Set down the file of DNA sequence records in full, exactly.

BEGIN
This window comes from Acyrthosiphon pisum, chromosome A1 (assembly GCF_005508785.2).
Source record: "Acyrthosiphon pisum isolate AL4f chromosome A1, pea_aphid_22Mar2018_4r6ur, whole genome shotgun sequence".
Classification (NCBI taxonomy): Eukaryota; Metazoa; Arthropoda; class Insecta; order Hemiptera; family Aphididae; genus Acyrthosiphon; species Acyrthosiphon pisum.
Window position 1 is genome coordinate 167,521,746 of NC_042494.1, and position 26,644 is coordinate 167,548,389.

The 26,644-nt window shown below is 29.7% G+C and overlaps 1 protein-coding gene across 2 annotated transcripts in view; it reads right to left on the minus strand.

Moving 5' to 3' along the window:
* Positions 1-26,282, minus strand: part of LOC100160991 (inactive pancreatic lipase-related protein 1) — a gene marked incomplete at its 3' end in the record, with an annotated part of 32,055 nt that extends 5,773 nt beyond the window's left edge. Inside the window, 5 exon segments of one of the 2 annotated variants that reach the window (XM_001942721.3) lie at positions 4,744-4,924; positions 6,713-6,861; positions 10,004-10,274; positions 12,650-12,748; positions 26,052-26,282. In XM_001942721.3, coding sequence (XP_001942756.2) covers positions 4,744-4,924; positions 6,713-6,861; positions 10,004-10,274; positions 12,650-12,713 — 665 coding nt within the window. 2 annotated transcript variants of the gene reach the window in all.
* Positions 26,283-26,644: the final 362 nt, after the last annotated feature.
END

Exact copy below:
This window comes from Acyrthosiphon pisum, chromosome A1 (assembly GCF_005508785.2).
Source record: "Acyrthosiphon pisum isolate AL4f chromosome A1, pea_aphid_22Mar2018_4r6ur, whole genome shotgun sequence".
Classification (NCBI taxonomy): Eukaryota; Metazoa; Arthropoda; class Insecta; order Hemiptera; family Aphididae; genus Acyrthosiphon; species Acyrthosiphon pisum.
Window position 1 is genome coordinate 167,521,746 of NC_042494.1, and position 26,644 is coordinate 167,548,389.

The 26,644-nt window shown below is 29.7% G+C and overlaps 1 protein-coding gene across 2 annotated transcripts in view; it reads right to left on the minus strand.

Moving 5' to 3' along the window:
* Positions 1-26,282, minus strand: part of LOC100160991 (inactive pancreatic lipase-related protein 1) — a gene marked incomplete at its 3' end in the record, with an annotated part of 32,055 nt that extends 5,773 nt beyond the window's left edge. Inside the window, 5 exon segments of one of the 2 annotated variants that reach the window (XM_001942721.3) lie at positions 4,744-4,924; positions 6,713-6,861; positions 10,004-10,274; positions 12,650-12,748; positions 26,052-26,282. In XM_001942721.3, coding sequence (XP_001942756.2) covers positions 4,744-4,924; positions 6,713-6,861; positions 10,004-10,274; positions 12,650-12,713 — 665 coding nt within the window. 2 annotated transcript variants of the gene reach the window in all.
* Positions 26,283-26,644: the final 362 nt, after the last annotated feature.